A Moment of Science

Does An Onion A Day Keep The Doctor Away?

As it turns out, the same compounds that make you cry may also keep you healthy.

Three yellow onions against a white background

Photo: SoraZG (flickr)

Onions and garlic are both types of alliums, a genus boasting some 750 different species.

Have you ever wondered why your eyes water when you chop onions?

Like Tear Gas

Despite what you might think, the smell of onions is not what makes most people cry. You see, an onion gets it distinctive taste from compounds that contain sulfur atoms. When you slice an onion, you damage its cells, triggering a chemical reaction that converts these compounds into an acid that acts like tear gas.

At the same time, the byproducts of this reaction condense to form the molecules responsible for the onion’s pungent odor. In other words, the same chemical reaction that makes you weepy also releases the onion’s smell.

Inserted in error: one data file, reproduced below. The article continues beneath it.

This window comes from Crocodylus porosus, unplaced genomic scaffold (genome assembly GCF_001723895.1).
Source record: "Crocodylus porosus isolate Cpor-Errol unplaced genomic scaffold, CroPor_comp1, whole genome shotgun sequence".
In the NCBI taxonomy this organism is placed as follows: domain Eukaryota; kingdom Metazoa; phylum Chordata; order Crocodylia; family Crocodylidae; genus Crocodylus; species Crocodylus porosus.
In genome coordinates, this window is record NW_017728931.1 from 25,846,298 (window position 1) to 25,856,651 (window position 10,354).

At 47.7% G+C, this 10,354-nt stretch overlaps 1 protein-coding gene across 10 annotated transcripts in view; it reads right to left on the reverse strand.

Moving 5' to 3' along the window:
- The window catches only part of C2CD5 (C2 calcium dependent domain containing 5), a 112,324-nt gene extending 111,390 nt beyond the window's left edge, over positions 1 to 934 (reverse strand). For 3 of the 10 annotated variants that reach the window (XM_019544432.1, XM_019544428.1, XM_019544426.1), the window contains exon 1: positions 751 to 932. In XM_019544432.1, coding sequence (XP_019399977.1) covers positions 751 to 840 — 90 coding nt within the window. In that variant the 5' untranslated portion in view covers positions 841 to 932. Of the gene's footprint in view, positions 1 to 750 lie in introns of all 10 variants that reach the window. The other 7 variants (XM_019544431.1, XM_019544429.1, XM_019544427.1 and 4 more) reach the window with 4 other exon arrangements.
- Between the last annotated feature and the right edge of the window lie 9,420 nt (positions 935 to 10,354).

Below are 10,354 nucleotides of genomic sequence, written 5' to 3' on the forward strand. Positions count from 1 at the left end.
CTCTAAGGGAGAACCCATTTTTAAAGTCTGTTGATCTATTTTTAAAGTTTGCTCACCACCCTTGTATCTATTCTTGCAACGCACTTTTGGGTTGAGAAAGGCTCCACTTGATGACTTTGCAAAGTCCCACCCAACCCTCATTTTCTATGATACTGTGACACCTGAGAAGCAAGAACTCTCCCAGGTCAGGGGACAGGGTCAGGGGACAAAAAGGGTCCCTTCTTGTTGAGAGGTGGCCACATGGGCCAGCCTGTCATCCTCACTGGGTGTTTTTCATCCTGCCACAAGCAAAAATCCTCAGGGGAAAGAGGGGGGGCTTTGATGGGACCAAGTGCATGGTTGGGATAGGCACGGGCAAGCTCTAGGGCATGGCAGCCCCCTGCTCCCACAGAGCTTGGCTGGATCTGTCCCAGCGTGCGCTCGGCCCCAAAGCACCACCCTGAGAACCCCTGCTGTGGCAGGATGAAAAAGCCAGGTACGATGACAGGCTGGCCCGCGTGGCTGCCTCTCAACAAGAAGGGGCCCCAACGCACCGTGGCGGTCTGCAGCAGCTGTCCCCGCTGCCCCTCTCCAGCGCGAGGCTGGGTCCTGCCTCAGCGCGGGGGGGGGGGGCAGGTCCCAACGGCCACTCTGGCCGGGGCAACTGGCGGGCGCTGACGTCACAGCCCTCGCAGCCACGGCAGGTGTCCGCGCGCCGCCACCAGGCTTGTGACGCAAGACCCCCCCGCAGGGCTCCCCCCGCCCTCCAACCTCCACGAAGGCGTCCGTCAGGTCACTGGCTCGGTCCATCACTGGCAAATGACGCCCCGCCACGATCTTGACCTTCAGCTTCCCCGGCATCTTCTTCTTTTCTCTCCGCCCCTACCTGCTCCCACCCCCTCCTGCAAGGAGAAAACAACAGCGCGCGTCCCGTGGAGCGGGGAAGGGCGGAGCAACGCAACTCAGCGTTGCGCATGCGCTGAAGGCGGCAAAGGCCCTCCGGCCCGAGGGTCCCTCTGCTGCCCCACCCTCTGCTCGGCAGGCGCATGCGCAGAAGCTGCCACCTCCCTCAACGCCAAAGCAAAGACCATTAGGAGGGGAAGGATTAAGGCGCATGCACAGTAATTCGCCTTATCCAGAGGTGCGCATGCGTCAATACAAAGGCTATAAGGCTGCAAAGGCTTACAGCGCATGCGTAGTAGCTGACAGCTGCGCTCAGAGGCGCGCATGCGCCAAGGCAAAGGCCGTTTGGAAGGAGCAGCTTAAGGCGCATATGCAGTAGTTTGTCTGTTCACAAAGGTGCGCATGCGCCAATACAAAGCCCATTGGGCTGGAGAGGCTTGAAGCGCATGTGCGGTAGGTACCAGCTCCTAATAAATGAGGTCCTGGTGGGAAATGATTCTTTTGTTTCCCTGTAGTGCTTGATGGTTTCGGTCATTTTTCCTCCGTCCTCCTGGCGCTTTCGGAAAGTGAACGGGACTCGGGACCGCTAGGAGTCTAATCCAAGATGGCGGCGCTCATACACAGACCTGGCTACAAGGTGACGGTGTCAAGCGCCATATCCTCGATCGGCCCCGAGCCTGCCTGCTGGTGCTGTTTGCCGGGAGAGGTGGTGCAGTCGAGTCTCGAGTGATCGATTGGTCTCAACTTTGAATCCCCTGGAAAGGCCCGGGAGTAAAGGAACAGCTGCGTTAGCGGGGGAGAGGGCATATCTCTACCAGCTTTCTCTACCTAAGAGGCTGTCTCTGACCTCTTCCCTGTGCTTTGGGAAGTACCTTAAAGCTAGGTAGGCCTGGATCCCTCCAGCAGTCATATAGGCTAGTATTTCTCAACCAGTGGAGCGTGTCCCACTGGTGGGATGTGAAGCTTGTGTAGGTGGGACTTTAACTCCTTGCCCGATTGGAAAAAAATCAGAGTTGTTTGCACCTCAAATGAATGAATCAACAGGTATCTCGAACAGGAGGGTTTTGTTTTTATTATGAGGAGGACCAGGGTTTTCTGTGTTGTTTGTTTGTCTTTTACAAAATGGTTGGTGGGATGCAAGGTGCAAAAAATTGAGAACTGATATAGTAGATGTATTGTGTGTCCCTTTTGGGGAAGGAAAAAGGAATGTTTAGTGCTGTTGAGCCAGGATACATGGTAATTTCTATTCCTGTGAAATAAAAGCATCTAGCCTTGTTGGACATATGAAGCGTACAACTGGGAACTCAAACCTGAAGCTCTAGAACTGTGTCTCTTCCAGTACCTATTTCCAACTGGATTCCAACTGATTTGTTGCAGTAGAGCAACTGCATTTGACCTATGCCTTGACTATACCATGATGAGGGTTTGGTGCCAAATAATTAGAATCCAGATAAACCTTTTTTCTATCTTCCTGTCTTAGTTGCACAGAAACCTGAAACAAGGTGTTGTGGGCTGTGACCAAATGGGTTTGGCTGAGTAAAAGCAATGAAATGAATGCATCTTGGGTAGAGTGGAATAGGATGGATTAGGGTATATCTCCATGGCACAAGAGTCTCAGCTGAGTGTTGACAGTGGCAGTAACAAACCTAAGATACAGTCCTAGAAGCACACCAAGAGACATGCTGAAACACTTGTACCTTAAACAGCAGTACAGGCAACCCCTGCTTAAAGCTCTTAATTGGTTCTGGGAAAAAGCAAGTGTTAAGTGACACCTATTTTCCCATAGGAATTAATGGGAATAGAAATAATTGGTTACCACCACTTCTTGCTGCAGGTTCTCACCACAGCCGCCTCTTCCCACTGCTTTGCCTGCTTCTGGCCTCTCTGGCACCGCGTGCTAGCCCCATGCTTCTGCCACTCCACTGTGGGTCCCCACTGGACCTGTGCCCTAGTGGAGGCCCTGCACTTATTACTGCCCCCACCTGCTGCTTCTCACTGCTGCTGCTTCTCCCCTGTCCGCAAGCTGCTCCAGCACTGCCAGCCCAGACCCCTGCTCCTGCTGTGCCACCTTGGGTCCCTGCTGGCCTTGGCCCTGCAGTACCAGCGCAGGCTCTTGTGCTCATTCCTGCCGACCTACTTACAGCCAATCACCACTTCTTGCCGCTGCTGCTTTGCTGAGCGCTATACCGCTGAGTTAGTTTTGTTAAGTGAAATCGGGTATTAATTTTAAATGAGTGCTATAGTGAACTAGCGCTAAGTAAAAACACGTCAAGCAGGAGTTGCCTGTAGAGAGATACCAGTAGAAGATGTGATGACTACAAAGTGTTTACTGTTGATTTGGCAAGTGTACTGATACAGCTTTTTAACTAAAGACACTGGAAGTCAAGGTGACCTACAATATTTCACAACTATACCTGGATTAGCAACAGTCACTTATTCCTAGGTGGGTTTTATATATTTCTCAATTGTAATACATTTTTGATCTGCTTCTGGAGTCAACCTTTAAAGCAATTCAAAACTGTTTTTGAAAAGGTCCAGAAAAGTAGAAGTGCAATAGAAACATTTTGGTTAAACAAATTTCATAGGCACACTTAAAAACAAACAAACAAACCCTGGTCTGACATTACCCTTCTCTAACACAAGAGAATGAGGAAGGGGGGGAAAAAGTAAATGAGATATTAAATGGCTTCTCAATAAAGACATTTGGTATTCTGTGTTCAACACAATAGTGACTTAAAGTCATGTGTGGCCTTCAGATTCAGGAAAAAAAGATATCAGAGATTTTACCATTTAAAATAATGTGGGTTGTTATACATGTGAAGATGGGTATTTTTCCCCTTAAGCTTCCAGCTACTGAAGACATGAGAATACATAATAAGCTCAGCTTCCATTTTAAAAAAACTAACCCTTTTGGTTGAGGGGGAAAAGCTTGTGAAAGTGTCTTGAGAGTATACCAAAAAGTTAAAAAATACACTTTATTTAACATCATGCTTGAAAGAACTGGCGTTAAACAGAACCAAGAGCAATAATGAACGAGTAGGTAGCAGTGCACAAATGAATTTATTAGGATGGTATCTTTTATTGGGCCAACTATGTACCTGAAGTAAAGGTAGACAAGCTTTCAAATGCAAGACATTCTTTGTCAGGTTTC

Garlic And Health Benefits

A similar thing happens when you chop garlic. When it’s still in bulb form, garlic doesn’t smell like much. It’s only when you mince or dice the garlic’s cells that a chemical reaction releases the smell we associate with garlic.

However, no one cries from slicing garlic. This is because the byproducts of the chemical reaction that takes place in garlic are different from the byproducts you get when you chop an onion.

Scientists suggest that the same chemical that gives garlic and onions their distinctive smell helps them fight off bacteria and fungus and parasites. There might be something after all behind all those reports that garlic and onions are good for you.

Read More:

  • Why Do Onions Make You Cry (YouTube)
  • Exploring The Stinky Science Of Alliums (NPR)

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